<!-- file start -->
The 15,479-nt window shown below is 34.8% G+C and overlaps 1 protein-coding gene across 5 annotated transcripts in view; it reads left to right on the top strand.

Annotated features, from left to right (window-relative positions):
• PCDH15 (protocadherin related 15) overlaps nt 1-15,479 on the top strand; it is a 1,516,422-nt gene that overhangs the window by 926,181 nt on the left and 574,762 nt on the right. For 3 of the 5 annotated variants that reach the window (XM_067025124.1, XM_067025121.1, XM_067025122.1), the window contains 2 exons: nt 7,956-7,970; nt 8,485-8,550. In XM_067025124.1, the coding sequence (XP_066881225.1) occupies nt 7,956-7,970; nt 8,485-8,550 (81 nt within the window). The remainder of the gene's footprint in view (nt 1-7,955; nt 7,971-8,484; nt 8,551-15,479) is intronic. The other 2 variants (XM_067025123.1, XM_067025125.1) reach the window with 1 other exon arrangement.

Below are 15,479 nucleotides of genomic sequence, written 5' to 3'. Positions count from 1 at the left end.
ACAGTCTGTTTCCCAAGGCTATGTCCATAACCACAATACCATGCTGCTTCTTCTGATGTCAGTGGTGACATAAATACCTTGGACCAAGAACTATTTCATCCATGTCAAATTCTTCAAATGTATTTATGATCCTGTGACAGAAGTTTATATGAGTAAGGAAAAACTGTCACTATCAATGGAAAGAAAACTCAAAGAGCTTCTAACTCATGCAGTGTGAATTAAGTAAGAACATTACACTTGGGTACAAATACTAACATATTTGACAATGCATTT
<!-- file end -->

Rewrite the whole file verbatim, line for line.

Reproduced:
The 15,479-nt window shown below is 34.8% G+C and overlaps 1 protein-coding gene across 5 annotated transcripts in view; it reads left to right on the top strand.

Annotated features, from left to right (window-relative positions):
• PCDH15 (protocadherin related 15) overlaps nt 1-15,479 on the top strand; it is a 1,516,422-nt gene that overhangs the window by 926,181 nt on the left and 574,762 nt on the right. For 3 of the 5 annotated variants that reach the window (XM_067025124.1, XM_067025121.1, XM_067025122.1), the window contains 2 exons: nt 7,956-7,970; nt 8,485-8,550. In XM_067025124.1, the coding sequence (XP_066881225.1) occupies nt 7,956-7,970; nt 8,485-8,550 (81 nt within the window). The remainder of the gene's footprint in view (nt 1-7,955; nt 7,971-8,484; nt 8,551-15,479) is intronic. The other 2 variants (XM_067025123.1, XM_067025125.1) reach the window with 1 other exon arrangement.

Below are 15,479 nucleotides of genomic sequence, written 5' to 3'. Positions count from 1 at the left end.
ACAGTCTGTTTCCCAAGGCTATGTCCATAACCACAATACCATGCTGCTTCTTCTGATGTCAGTGGTGACATAAATACCTTGGACCAAGAACTATTTCATCCATGTCAAATTCTTCAAATGTATTTATGATCCTGTGACAGAAGTTTATATGAGTAAGGAAAAACTGTCACTATCAATGGAAAGAAAACTCAAAGAGCTTCTAACTCATGCAGTGTGAATTAAGTAAGAACATTACACTTGGGTACAAATACTAACATATTTGACAATGCATTT